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Principles of Financial Regulation$
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John Armour, Dan Awrey, Paul Davies, Luca Enriques, Jeffrey N. Gordon, Colin Mayer, and Jennifer Payne

Print publication date: 2016

Print ISBN-13: 9780198786474

Published to Oxford Scholarship Online: October 2016

DOI: 10.1093/acprof:oso/9780198786474.001.0001

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The Limits of Financial Regulation

The Limits of Financial Regulation

(p.80) 4 The Limits of Financial Regulation
Principles of Financial Regulation

John Armour

Dan Awrey

Paul Davies

Luca Enriques

Jeffrey N. Gordon

Colin Mayer

Jennifer Payne

Oxford University Press

chapter explores a range of limitations on what we might realistically expect financial regulation to achieve. The financial system is very complex, and changes rapidly. Regulators must distinguish between valuable innovations and those that merely reflect regulatory arbitrage by firms. Unfortunately, large financial firms have far greater resources to understand the financial system than do regulators. The political economy of regulation is also problematic. Politicians pursuing policies popular with voters are at best disinterested and sometimes even opposed to regulation where it would slow short-term economic growth. When things go wrong, voters care about financial regulation, and politicians become energized, but the resulting legislation may be wide of the target. Nevertheless, these limitations do not preclude beneficial changes in financial regulation. The chapter concludes by considering two examples in the post-crisis milieu, namely the shift to macroprudential oversight, and the inauguration, at the international level, of the FSB.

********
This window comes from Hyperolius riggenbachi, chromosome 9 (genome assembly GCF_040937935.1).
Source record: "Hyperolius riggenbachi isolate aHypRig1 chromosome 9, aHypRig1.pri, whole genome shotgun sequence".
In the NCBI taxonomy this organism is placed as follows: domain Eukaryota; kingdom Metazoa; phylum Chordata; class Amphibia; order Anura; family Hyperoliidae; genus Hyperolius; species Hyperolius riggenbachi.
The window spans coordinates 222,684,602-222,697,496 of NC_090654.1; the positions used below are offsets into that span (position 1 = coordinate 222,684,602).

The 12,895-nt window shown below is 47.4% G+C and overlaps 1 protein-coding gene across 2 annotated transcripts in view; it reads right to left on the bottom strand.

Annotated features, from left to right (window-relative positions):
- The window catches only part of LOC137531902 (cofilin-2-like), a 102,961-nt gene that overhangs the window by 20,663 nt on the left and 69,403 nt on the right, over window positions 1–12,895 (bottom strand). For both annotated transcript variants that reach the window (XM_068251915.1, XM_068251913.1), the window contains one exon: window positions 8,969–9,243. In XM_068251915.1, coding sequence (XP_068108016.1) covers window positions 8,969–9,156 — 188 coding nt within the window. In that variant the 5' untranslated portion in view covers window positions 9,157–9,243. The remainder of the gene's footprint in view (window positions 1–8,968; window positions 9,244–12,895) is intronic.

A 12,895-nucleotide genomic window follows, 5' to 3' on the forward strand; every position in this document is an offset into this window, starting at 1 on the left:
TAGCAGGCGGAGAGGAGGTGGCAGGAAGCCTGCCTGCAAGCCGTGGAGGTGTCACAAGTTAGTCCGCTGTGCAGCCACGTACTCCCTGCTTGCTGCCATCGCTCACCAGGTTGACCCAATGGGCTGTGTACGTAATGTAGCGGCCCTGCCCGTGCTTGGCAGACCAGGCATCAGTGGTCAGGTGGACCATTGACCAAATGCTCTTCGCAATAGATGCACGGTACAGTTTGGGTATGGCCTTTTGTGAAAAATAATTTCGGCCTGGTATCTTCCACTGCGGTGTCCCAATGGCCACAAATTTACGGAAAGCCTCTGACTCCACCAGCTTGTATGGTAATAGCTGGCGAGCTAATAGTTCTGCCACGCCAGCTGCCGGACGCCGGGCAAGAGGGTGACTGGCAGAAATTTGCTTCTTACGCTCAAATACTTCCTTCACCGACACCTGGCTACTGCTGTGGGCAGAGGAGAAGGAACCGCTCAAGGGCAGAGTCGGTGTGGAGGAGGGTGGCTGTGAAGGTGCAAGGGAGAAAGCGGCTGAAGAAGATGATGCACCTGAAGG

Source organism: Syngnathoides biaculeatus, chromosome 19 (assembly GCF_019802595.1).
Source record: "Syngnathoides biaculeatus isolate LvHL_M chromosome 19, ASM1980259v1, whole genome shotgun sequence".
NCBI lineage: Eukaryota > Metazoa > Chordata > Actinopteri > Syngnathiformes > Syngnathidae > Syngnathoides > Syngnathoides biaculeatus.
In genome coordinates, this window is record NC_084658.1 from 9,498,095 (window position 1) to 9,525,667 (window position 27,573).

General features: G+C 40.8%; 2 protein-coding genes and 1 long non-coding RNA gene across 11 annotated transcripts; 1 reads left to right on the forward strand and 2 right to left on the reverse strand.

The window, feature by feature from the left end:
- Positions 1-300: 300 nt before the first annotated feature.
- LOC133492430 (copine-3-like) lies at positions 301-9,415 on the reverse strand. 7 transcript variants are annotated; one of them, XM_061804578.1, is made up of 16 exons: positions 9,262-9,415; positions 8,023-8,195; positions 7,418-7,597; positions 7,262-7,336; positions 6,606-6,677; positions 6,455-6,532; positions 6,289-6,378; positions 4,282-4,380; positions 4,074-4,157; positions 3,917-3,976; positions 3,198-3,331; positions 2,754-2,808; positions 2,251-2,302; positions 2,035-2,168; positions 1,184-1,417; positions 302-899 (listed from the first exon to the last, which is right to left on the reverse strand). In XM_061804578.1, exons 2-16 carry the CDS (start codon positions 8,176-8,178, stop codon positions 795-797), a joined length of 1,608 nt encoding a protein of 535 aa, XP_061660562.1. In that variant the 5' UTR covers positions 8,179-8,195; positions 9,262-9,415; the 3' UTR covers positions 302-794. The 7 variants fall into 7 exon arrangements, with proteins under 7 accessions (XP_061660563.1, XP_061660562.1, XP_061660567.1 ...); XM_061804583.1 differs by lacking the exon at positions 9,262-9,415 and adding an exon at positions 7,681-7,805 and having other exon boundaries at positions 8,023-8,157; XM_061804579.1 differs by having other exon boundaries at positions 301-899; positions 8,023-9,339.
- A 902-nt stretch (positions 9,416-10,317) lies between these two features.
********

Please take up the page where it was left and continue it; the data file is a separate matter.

Keywords:   financial regulation, political economy, regulatory arbitrage

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